Monday night was a rare chance for me: some downtime in New York City. The choices for music shows are overwhelming. But once I discovered there was some actual free jazz in a Times Square venue, I had to show up, just to show some support.
Well, that, and to see Ellery Eskelin for the first time in about a decade.
It was the debut of a new series, whereby Roberto’s Winds will be bringing jazz to the Limerick Bar, the upstairs room at Rosey O’Grady’s 46th-Street restaurant. Most of the music will be on the straighter side, but they took a nice chance by kicking off the series with Eskelin. Or, maybe it wasn’t such a chance — Eskelin is a well known name by now (heck, it brought me to the place, didn’t it?). He brought in a new trio with Gary Versace on organ and Tyshawn Sorey on drums.
I got there early enough to eavesdrop on Eskelin talking strategy with the band. “If you hear a tune, just go with it,” and “So, this is basically an improv gig.” I wasn’t trying to listen in, but it’s a small and cozy area, and very few people had arrived at the time.
As expected, then, the show stuck mostly to jazzy motifs but coloring outside the lines quite a bit. Eskelin opened things by soloing himself, going a few minutes before Sorey joined tentatively. Versace really got things going by pulsing out some bass notes on the organ, setting up a kind of rhythmless groove that the group could ride for a good long time.
With the parameters set, the trio locked in for the rest of the show. That first long piece hit some energetic highs and turned out very successfully. They started a second piece in a mellower tone, veering into a kind of improvised ballad that built up in intensity and volume. Sorey went absolutely nuts for one long stretch, snapping at the drums and cymbals with impossibly fast arms. He can be an inferno when he wants to.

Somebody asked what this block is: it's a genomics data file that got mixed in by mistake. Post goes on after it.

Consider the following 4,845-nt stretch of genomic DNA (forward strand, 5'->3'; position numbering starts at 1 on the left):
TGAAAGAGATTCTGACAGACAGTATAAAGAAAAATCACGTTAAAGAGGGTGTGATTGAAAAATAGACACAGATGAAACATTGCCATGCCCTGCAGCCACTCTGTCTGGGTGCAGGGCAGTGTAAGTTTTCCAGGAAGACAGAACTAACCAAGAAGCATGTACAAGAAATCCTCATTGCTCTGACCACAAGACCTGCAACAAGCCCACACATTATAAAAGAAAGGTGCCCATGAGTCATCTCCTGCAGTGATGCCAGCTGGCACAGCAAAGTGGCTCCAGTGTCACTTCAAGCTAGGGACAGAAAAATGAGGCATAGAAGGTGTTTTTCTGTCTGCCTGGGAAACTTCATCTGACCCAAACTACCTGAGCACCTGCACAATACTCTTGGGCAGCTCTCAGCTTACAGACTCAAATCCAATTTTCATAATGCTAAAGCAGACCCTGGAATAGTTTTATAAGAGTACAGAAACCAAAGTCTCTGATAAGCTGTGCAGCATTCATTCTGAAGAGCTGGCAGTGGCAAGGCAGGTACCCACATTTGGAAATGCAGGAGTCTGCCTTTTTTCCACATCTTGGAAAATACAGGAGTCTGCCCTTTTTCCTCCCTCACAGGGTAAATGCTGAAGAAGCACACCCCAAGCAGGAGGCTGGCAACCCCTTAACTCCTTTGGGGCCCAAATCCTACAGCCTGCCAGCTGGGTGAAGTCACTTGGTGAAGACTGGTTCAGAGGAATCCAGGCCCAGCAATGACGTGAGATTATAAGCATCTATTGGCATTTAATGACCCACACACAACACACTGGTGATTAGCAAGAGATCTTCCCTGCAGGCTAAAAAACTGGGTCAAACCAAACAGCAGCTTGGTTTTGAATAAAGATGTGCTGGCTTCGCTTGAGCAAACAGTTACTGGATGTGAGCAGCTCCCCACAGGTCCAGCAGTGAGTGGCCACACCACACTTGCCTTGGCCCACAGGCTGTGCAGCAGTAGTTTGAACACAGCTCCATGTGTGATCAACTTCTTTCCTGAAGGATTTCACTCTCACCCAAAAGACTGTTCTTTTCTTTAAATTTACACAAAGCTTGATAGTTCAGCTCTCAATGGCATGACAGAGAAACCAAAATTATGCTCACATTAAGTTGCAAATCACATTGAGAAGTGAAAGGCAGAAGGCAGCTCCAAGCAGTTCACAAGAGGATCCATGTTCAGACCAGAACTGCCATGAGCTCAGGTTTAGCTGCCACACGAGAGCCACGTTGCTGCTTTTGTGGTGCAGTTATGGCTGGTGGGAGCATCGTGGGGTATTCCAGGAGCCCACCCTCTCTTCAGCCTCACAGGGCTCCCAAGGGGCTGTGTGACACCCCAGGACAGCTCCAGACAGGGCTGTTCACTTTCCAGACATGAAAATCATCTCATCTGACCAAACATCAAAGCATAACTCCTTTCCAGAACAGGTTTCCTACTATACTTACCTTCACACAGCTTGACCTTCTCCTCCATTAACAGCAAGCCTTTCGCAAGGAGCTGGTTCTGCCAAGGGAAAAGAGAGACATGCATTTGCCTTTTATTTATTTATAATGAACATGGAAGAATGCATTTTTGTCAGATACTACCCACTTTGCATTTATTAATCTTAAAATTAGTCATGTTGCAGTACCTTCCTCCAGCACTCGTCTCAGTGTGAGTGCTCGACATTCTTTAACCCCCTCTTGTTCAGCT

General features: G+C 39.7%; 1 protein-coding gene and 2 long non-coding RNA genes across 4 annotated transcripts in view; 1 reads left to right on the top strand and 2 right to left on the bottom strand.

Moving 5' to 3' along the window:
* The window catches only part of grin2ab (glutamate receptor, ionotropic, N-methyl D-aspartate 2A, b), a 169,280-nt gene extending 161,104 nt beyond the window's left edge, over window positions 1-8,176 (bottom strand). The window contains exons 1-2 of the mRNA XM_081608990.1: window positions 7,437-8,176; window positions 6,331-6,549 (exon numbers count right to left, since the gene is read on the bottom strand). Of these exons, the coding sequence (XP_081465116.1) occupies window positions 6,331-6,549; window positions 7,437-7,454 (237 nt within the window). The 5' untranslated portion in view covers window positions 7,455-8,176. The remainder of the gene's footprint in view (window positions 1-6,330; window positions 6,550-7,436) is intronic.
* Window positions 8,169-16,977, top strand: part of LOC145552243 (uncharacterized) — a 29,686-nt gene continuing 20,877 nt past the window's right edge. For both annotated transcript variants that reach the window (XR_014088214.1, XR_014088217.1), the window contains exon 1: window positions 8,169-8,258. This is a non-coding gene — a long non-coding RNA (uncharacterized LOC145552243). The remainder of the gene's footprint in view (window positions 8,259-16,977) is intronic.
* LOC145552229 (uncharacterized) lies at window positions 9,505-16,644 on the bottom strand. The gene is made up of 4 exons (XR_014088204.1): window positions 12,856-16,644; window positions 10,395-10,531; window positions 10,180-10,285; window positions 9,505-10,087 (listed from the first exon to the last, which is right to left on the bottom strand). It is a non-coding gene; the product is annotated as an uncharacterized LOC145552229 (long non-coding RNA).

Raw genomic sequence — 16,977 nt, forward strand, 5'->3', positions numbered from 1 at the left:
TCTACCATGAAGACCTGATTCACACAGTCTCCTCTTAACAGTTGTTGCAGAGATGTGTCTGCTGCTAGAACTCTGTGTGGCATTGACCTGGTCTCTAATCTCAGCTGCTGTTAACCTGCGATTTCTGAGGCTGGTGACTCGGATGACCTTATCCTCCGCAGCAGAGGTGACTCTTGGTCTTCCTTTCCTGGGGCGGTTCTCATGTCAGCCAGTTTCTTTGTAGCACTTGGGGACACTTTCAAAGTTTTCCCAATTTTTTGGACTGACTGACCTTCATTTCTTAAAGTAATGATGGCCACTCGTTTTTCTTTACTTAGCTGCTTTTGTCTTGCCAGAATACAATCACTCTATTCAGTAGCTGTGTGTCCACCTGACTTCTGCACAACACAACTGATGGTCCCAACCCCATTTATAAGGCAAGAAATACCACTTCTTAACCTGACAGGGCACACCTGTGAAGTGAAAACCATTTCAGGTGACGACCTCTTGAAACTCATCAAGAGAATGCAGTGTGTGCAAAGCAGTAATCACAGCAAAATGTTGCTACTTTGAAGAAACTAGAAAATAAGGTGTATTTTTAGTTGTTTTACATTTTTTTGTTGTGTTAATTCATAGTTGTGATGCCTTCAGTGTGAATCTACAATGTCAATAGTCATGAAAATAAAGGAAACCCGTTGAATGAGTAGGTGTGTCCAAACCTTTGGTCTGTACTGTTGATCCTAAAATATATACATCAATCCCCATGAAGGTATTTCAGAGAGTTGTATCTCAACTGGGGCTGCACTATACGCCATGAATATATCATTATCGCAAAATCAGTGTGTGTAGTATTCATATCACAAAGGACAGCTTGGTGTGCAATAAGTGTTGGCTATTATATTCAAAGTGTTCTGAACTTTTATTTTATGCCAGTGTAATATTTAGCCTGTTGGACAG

The crowd was sympathetic, but you didn’t get many outbursts of applause or whooping, even though many, many moments deserved it. Chalk it up to the venue — friendly place, but plush. With people eating dinner, it seemed more polite to save the applause for the ends of pieces. The one exception was during the closing piece, a straight-jazz improvisation where Eskelin turned in a crowd-pleasing, crescendoing solo. Big applause there, some of it pent up from not applauding at key points of other pieces, I’d think.
As for Rosie O’Grady’s itself, the food is the usual Irish/British fare you’d expect, in a serious restaurant setting. You can get fish and chips, of course, but it’s mostly a traditional meat-and-potatoes place: shepherd’s pie, beef stew, and the like. Hardy food for absorbing those Guinesses you’ve been knocking down.
The night had a second set, with saxophonist Hayes Greenfield, but I didn’t stick around. The chance to catch something more “outside” on the Lower East Side beckoned. I’ll be writing that up separately.